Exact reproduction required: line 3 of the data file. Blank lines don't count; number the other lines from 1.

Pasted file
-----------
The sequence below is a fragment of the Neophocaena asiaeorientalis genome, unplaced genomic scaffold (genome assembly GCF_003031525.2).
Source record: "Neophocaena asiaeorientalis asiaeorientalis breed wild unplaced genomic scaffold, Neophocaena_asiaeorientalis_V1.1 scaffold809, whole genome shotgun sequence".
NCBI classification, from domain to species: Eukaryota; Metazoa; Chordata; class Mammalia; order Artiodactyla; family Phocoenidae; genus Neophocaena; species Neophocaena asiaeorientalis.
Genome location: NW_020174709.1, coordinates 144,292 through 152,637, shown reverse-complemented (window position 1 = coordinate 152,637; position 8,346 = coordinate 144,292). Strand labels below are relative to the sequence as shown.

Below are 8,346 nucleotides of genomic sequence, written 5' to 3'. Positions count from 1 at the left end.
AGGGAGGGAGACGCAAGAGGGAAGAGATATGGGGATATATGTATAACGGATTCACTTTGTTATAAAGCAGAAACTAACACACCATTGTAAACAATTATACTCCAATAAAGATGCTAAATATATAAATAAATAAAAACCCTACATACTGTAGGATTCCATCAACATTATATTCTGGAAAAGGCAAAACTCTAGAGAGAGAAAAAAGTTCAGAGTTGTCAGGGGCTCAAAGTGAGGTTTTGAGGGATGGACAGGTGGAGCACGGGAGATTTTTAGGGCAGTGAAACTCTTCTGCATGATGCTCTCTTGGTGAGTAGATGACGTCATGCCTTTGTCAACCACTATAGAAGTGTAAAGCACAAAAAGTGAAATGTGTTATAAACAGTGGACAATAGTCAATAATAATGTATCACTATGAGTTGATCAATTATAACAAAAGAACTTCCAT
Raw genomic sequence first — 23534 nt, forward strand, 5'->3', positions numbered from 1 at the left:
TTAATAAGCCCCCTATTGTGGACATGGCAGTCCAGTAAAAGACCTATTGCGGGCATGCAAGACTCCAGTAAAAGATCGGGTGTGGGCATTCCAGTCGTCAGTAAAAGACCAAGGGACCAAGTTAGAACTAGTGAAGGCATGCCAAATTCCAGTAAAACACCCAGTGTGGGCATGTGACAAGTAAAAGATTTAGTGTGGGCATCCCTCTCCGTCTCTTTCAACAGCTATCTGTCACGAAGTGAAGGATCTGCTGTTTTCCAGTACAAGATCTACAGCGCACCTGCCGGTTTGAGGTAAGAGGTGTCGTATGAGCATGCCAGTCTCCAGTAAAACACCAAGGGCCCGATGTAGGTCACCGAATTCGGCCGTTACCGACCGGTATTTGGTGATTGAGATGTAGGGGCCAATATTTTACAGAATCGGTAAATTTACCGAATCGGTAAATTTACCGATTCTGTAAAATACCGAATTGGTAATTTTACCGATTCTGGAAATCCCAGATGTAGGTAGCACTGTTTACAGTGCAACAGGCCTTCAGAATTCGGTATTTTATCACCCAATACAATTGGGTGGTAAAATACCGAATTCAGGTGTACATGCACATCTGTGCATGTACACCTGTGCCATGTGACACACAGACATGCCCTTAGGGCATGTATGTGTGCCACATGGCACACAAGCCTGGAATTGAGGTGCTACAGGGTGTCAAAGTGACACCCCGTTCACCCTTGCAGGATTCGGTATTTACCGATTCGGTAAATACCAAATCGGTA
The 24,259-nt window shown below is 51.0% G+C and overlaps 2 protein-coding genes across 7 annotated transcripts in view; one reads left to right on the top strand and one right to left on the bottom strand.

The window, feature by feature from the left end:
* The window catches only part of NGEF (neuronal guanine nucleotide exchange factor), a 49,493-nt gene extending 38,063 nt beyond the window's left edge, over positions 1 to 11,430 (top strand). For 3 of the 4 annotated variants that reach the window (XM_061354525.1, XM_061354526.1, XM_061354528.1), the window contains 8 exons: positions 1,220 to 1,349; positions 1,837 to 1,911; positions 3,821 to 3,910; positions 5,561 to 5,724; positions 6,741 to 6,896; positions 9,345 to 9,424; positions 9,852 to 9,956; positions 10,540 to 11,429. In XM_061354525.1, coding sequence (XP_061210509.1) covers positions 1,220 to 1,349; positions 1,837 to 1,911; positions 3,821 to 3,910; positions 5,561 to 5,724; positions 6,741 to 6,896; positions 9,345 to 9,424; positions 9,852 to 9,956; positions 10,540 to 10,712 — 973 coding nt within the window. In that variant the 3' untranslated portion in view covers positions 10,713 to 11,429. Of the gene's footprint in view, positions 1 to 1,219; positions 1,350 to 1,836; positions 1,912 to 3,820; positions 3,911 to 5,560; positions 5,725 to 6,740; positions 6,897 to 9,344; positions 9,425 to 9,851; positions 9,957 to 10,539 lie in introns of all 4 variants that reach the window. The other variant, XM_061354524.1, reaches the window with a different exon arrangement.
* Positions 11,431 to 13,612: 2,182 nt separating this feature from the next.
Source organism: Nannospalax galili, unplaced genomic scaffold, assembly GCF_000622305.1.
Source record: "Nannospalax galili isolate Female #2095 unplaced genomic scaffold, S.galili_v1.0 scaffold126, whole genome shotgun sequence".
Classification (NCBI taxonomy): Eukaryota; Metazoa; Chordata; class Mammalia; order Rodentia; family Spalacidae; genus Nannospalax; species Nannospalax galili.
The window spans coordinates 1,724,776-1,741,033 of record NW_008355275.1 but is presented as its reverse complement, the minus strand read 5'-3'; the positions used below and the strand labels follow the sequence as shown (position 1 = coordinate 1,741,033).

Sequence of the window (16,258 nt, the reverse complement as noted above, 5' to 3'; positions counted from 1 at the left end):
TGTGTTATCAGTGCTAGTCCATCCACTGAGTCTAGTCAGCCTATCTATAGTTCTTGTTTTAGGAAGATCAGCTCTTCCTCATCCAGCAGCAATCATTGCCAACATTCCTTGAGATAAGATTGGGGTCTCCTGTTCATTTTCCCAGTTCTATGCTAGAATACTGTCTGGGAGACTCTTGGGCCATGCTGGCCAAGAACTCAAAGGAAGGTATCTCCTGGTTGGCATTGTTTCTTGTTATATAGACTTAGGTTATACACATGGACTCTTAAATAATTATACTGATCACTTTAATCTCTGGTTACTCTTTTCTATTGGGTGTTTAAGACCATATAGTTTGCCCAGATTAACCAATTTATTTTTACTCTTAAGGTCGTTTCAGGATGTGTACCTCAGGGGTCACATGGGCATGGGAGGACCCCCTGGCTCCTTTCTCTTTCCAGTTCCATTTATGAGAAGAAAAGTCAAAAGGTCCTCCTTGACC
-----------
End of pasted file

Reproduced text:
NCBI classification, from domain to species: Eukaryota; Metazoa; Chordata; class Mammalia; order Artiodactyla; family Phocoenidae; genus Neophocaena; species Neophocaena asiaeorientalis.